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From: Mark Fasheh <mark.fasheh@oracle.com>
To: Christoph Hellwig <hch@infradead.org>,
	Nick Piggin <npiggin@suse.de>,
	Linux Filesystems <linux-fsdevel@vger.kernel.org>,
	Linux Kernel <linux-kernel@vger.kernel.org>,
	Andrew Morton <akpm@linux-foundation.org>
Subject: Re: [patch 2/3] fs: introduce perform_write aop
Date: Sun, 11 Mar 2007 19:13:38 -0700	[thread overview]
Message-ID: <20070312021337.GD18555@ca-server1.us.oracle.com> (raw)
In-Reply-To: <20070310092541.GA22182@infradead.org>

On Sat, Mar 10, 2007 at 09:25:41AM +0000, Christoph Hellwig wrote:
> On Fri, Mar 09, 2007 at 03:33:01PM -0800, Mark Fasheh wrote:
> > ->kernel_write() as opposed to genericizing ->perform_write() would be fine
> > with me. Just so long as we get rid of ->prepare_write and ->commit_write in
> > that other kernel code doesn't call them directly. That interface just
> > doesn't work for Ocfs2.
> 
> It doesn't work for any filesystem that needs slightly fancy locking.
> That and the reason that's an interface that doesn't fit into our
> layering is why I want to get rid of it.  Note that fops->kernel_write
> might in fact use ->perform_write with an actor as Nick suggested.
> I'm not quite sure how it'll look like - I'd rather take care of the
> buffered write path first and then handle this issue once the first
> changes have stabilized.
> 
> > Right now I've got Ocfs2 implementing it's own lowest-level buffered write
> > code - think generic_file_buffered_write() replacement for Ocfs2. With some
> > duplicated code above that layer. What's nice is that I can abstract away
> > the "copy data into some target pages" bits such that the majority of that
> > code is re-usable for ocfs2's splice write operation. I'm not sure we could
> > have that low a level of abstraction for anyhing above individual the file
> > system though which also has to deal with non-kernel writes though. That's
> > where a ->kernel_write() might come in handy.
> 
> Why do you need your own low level buffered write functionality?  As in
> past times when filesystems want to come up I'd like to have a very
> good exaplanation on why you think it's needed and whether we shouldn't
> improve the generic buffered write code instead.

Fair enough - I personally tried everything I could before coming to the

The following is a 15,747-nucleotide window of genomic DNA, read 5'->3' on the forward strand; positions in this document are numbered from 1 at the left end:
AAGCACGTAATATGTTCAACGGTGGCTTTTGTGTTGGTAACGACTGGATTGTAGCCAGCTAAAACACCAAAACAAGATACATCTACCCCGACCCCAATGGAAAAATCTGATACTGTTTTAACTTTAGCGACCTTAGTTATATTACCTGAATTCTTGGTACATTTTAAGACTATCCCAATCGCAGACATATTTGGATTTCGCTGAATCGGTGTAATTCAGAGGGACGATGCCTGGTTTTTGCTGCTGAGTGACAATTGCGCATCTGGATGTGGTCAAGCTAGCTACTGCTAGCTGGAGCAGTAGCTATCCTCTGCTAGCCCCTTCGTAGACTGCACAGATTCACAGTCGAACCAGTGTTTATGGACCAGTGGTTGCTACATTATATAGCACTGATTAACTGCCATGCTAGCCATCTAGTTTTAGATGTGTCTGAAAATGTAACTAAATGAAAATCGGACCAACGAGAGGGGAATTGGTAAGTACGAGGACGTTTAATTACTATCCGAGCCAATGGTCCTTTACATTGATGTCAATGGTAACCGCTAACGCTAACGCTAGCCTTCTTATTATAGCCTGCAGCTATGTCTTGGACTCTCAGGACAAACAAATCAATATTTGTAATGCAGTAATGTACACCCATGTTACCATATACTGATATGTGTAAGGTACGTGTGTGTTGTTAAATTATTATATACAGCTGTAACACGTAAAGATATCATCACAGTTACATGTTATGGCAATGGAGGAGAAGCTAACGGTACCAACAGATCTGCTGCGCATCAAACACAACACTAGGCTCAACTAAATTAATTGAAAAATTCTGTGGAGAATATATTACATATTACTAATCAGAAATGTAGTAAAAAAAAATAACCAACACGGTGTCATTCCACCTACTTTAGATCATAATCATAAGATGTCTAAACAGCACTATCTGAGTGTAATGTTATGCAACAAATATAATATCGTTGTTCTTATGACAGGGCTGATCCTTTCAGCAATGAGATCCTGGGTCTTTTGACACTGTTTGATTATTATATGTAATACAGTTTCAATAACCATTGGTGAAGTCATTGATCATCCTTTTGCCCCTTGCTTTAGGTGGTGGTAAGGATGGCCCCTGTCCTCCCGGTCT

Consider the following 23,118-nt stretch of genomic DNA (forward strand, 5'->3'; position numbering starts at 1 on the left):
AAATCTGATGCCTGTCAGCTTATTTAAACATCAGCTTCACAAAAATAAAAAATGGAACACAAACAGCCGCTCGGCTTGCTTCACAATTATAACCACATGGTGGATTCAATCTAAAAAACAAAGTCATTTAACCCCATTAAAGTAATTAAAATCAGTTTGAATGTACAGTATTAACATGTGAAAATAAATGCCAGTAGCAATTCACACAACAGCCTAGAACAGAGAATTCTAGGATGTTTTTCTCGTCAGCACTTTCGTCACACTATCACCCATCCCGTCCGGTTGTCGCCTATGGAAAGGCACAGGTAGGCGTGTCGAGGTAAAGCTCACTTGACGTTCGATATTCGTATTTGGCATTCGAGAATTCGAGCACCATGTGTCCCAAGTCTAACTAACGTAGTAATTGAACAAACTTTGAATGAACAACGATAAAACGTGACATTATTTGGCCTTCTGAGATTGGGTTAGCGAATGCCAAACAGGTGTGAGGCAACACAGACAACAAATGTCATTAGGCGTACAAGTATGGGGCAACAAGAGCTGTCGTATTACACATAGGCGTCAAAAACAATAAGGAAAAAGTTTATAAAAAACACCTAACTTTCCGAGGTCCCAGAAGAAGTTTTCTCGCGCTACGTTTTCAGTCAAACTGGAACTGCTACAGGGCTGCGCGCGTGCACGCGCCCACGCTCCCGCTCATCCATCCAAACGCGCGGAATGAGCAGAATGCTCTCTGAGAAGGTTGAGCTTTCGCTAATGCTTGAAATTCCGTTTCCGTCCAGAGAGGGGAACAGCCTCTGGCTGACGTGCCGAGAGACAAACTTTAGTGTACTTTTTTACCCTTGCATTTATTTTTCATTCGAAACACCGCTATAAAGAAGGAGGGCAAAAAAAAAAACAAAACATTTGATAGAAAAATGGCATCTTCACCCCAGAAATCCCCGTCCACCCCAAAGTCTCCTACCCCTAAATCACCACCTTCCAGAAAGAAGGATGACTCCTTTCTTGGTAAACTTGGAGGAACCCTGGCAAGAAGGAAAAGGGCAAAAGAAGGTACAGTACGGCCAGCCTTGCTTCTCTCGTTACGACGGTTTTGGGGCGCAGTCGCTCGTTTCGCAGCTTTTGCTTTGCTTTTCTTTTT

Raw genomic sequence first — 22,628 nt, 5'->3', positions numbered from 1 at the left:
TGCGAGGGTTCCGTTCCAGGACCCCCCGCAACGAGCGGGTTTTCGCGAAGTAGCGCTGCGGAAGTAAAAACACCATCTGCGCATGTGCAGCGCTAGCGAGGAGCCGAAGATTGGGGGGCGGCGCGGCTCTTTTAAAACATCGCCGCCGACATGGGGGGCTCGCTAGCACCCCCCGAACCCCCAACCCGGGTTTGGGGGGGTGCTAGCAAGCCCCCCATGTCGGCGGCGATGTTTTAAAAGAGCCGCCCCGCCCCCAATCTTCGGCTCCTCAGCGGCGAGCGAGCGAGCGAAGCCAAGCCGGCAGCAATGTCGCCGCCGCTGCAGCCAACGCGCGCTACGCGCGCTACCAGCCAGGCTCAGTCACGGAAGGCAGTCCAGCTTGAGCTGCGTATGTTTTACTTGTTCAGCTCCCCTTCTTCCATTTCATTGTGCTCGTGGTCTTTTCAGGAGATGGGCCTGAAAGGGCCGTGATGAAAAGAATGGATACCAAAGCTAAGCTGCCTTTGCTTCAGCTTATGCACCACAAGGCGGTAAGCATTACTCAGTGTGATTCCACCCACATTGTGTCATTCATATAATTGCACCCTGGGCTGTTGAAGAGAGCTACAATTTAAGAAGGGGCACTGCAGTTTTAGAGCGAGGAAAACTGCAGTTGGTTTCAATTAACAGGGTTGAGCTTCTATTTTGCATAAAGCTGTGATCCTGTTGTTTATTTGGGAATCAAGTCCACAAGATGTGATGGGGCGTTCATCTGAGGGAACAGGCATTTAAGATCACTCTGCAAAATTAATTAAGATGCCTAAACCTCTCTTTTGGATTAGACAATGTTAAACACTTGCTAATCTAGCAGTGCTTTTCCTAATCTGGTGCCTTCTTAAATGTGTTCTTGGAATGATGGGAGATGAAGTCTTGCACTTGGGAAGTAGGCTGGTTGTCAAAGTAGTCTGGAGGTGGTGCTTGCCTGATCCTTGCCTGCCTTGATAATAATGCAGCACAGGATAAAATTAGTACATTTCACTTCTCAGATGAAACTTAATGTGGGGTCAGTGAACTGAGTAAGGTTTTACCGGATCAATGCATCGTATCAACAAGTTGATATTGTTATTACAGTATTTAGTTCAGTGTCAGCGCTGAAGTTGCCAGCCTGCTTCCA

conclusion that for the time being, Ocfs2 should have a seperate write path.

As you know, I've been adding sparse file support for Ocfs2. Putting aside
all the reasons to have real support for sparse files (as opposed to zeroing
allocated regions), the tree code changes alone has gotten us 90% the way to
supporting unwritten extents (much like xfs does).

Ocfs2 supports atomic data allocation units ('clusters', to use an
overloaded term) which can range in size from 4k to 1 meg. This means that
for allocating writes on page size < cluster size file systems, we have to
zero pages adjacent to the one being written so that a re-read doesn't
return dirty data. This alone requires page locking which we can't
realistically achieve via ->prepare_write() and ->commit_write(). I believe
NTFS has a similar restriction, which has lead to their own file write.

So, page locking was definitely the straw that broke the camels back. Some
other things which were akward or slightly less critically broken than the
page locking:

Since ocfs2 has a rather large (compared to a local file system) context to
build up during an allocating write, it became uncomfortable to pass that
around ->prepare_write() and ->commit_write() without putting that context
on our struct inode and protecting it with a lock. And since the existing
interfaces were so rigid, it actually required a lot more context to be
passed around than in my current code.

There's also the cluster lock / page lock inversion which we have to deal
with (it gets even worse if we fault in pages in the middle of the user copy
for a write). Granted, we fixed a lot of that before merging, but allocating
in write means taking even more cluster locks and I don't really feel